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The Juno Awards of 2008 were held in Calgary, Alberta, Canada on the weekend ending 6 April 2008. These ceremonies honoured music industry achievements in Canada in the latter part of 2006 and in most of 2007.

Juno Awards of 2008
Date5–6 April 2008
VenuePengrowth Saddledome, Calgary, Alberta
Hosted byRussell Peters
Television/radio coverage
NetworkCTV

Country performer and multiple Juno Award winner Paul Brandt received the 2008 Humanitarian Award which is now named after CHUM-FM Radio founder, Allan Waters.[1] Moses Znaimer, who led the development of Citytv and MuchMusic, received the Walt Grealis Special Achievement Award. Nominations for all remaining categories were announced on 5 February 2008.[2]

Notable among winners was Feist, winning all five awards in her nominated categories, three of which were presented in the televised gala.

Contents

PresentationsEdit

Saturday galaEdit

The Saturday gala where most awards are presented occurred at the Telus Convention Centre on 5 April, while the major awards were presented at the Pengrowth Saddledome on Sunday (6 April).[3]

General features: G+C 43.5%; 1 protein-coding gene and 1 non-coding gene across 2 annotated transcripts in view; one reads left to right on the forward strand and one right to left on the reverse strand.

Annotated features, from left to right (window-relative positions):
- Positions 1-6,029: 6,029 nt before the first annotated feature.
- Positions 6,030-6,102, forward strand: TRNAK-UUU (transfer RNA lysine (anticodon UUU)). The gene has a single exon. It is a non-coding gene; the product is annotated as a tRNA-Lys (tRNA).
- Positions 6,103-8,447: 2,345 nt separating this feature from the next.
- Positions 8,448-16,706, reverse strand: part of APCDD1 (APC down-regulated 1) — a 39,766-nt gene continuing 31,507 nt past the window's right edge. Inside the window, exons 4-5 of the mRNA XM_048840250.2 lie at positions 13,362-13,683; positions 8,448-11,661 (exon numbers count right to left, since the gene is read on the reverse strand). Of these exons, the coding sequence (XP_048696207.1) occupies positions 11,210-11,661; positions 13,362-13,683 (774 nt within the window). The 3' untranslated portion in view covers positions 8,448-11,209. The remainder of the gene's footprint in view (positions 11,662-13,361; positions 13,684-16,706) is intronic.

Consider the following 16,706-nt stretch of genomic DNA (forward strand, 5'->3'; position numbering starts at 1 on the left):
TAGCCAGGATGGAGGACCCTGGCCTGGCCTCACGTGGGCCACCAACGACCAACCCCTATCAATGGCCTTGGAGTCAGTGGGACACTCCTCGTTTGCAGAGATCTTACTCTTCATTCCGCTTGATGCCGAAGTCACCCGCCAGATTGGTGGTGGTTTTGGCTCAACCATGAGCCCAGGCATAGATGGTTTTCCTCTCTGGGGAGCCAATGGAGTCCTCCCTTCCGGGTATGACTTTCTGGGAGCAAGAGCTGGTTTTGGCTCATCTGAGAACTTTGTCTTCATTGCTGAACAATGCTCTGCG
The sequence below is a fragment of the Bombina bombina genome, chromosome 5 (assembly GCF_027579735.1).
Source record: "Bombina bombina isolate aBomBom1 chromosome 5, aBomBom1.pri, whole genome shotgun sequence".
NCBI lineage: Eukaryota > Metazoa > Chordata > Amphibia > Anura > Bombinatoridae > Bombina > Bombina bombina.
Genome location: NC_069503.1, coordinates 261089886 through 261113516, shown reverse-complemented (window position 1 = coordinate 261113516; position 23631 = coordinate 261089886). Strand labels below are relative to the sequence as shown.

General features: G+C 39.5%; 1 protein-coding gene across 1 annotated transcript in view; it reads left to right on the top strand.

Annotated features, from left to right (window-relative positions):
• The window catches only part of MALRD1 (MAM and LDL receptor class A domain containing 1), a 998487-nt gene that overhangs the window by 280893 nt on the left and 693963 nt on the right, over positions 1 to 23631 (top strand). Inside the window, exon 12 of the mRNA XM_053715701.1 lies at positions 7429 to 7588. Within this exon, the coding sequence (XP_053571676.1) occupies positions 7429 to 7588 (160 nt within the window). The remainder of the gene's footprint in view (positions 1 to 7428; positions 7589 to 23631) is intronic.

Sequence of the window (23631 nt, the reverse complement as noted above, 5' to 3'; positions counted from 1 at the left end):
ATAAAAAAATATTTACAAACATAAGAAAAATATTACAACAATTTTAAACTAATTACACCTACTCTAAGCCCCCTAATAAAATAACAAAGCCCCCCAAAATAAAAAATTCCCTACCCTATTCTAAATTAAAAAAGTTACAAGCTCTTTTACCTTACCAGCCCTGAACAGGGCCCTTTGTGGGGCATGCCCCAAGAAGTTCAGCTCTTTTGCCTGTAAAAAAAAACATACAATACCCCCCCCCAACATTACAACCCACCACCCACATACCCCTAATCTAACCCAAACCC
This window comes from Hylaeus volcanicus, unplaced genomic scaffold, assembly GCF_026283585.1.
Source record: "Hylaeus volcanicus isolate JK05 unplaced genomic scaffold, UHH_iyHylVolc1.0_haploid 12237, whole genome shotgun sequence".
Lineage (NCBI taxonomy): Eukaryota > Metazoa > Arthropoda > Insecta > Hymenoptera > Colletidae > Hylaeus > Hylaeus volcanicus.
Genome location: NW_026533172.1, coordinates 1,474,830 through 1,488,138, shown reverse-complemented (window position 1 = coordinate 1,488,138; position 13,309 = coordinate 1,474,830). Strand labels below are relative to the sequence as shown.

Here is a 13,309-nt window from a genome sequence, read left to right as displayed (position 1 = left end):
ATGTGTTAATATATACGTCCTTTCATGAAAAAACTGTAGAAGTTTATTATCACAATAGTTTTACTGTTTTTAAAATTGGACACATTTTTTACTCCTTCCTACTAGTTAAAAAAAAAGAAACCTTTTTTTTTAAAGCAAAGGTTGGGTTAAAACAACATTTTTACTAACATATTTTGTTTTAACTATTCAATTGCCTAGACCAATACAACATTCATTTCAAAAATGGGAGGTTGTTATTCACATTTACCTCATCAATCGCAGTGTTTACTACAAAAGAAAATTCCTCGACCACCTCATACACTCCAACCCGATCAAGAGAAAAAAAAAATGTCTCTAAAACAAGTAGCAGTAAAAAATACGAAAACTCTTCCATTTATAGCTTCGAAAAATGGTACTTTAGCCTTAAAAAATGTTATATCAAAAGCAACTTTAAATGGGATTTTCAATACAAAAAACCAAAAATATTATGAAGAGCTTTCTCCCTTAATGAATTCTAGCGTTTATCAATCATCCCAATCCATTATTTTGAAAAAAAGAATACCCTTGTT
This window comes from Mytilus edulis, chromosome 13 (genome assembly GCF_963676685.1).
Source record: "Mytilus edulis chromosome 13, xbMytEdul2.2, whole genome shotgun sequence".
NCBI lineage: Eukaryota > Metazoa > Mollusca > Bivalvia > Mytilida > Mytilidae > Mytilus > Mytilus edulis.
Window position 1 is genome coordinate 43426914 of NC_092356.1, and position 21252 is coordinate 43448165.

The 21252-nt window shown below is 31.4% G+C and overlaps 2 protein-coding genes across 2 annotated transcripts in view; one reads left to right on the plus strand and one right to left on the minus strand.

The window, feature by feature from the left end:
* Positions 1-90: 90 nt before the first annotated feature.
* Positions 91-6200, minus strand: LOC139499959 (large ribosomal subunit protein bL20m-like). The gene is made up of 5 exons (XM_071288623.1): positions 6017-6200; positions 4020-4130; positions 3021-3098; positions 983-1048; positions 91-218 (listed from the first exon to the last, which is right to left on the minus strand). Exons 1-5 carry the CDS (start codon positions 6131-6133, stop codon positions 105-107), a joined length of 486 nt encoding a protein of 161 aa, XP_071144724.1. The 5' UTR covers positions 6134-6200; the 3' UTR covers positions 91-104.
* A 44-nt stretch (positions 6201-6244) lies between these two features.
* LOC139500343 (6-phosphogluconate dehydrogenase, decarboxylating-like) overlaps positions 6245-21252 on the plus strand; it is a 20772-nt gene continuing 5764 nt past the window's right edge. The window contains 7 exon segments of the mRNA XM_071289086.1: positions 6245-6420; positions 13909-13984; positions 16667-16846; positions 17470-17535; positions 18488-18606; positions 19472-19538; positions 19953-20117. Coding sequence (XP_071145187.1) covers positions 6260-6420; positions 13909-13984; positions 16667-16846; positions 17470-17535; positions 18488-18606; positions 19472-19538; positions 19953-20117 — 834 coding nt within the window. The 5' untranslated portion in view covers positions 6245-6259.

Sunday televised ceremoniesEdit

Performers appearing on the program included Feist, Finger Eleven, Michael Bublé, Avril Lavigne, Anne Murray, Paul Brandt, Aaron Lines, Gord Bamford, Hedley, Johnny Reid, and Jully Black.[2]

The televised event was broadcast on CTV and hosted by Russell Peters.[4] Peters' monologue was described by Edmonton Sun columnist Bill Harris as "the funniest opening five minutes we've ever seen from an awards-show host."[5] Peters was also cited by Toronto Star entertainment critic Ben Rayner as offering a break from recent years of "iffy emceeing" during the award broadcasts.[6]

The 2008 broadcast attracted CTV's second-highest ratings since the network gained broadcast rights. 1.45 million viewers were measured in 2008 compared to 2.18 million for the 2003 ceremonies.[7]

Jeff Healey, an internationally noted Canadian musician who died the month before the Juno ceremonies, was given a brief tribute mention by members of Blue Rodeo during the televised awards ceremony.[8][9]



Nominees and winnersEdit

Nominees for the 2008 Juno Awards were announced on 5 February 2008. On 15 February 2008, CARAS indicated that it made a "logistical error" during its nominations voting process, announcing the addition of two new nominations and the replacement of one nomination as follows:[10]

Artist of the YearEdit

Winner: Feist

Other nominees:

Group of the YearEdit

Winner: Blue Rodeo

Other nominees:

New Artist of the YearEdit

Winner: Serena Ryder

Other nominees:

New Group of the YearEdit

Winner: Wintersleep

Other nominees:

Jack Richardson Producer of the YearEdit

Winner: Joni Mitchell, "Hana" and "Bad Dreams"

Other nominees:

Recording Engineer of the YearEdit

Winner: Kevin Churko, Black Rain (Ozzy Osbourne)

Other nominees: